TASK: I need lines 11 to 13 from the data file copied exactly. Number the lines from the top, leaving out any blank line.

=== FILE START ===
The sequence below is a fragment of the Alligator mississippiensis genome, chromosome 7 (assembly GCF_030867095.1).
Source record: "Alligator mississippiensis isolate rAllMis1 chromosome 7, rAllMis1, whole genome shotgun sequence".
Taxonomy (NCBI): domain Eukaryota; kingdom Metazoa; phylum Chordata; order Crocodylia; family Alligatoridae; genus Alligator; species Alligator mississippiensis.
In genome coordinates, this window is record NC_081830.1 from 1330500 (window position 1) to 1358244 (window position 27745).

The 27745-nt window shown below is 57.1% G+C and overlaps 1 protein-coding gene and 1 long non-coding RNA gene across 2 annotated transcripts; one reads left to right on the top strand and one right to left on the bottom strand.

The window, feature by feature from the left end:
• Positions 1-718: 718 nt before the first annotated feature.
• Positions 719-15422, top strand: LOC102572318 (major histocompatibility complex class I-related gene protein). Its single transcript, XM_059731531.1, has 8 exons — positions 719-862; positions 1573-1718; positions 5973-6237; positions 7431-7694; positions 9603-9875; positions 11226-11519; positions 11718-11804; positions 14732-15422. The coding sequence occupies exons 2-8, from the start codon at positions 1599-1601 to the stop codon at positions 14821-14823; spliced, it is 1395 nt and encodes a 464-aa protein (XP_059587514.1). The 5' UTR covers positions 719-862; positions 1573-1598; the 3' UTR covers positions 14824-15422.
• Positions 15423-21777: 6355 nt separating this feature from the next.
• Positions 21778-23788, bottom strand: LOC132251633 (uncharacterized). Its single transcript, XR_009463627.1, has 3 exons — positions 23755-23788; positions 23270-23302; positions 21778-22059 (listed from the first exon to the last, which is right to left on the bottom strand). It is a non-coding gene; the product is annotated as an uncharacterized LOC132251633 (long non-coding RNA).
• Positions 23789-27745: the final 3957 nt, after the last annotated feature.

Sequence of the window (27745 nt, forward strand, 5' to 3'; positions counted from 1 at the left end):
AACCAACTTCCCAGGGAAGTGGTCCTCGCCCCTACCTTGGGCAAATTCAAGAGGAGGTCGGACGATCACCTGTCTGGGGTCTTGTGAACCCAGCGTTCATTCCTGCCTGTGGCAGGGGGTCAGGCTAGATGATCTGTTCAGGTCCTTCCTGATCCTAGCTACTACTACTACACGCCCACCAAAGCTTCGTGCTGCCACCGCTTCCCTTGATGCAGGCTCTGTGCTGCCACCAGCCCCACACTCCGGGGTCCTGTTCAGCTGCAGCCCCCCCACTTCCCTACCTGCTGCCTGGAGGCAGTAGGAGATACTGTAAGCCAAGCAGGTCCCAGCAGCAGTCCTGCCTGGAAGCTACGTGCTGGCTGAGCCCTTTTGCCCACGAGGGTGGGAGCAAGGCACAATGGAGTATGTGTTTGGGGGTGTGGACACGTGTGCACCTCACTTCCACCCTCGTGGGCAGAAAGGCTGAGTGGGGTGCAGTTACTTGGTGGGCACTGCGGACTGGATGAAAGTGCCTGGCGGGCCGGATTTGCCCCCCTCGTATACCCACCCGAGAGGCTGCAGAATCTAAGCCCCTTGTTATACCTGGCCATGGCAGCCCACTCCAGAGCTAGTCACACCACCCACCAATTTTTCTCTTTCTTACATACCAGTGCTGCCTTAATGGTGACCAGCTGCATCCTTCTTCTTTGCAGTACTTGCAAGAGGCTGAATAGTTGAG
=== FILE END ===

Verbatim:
• Positions 23789-27745: the final 3957 nt, after the last annotated feature.

Sequence of the window (27745 nt, forward strand, 5' to 3'; positions counted from 1 at the left end):
AACCAACTTCCCAGGGAAGTGGTCCTCGCCCCTACCTTGGGCAAATTCAAGAGGAGGTCGGACGATCACCTGTCTGGGGTCTTGTGAACCCAGCGTTCATTCCTGCCTGTGGCAGGGGGTCAGGCTAGATGATCTGTTCAGGTCCTTCCTGATCCTAGCTACTACTACTACACGCCCACCAAAGCTTCGTGCTGCCACCGCTTCCCTTGATGCAGGCTCTGTGCTGCCACCAGCCCCACACTCCGGGGTCCTGTTCAGCTGCAGCCCCCCCACTTCCCTACCTGCTGCCTGGAGGCAGTAGGAGATACTGTAAGCCAAGCAGGTCCCAGCAGCAGTCCTGCCTGGAAGCTACGTGCTGGCTGAGCCCTTTTGCCCACGAGGGTGGGAGCAAGGCACAATGGAGTATGTGTTTGGGGGTGTGGACACGTGTGCACCTCACTTCCACCCTCGTGGGCAGAAAGGCTGAGTGGGGTGCAGTTACTTGGTGGGCACTGCGGACTGGATGAAAGTGCCTGGCGGGCCGGATTTGCCCCCCTCGTATACCCACCCGAGAGGCTGCAGAATCTAAGCCCCTTGTTATACCTGGCCATGGCAGCCCACTCCAGAGCTAGTCACACCACCCACCAATTTTTCTCTTTCTTACATACCAGTGCTGCCTTAATGGTGACCAGCTGCATCCTTCTTCTTTGCAGTACTTGCAAGAGGCTGAATAGTTGAG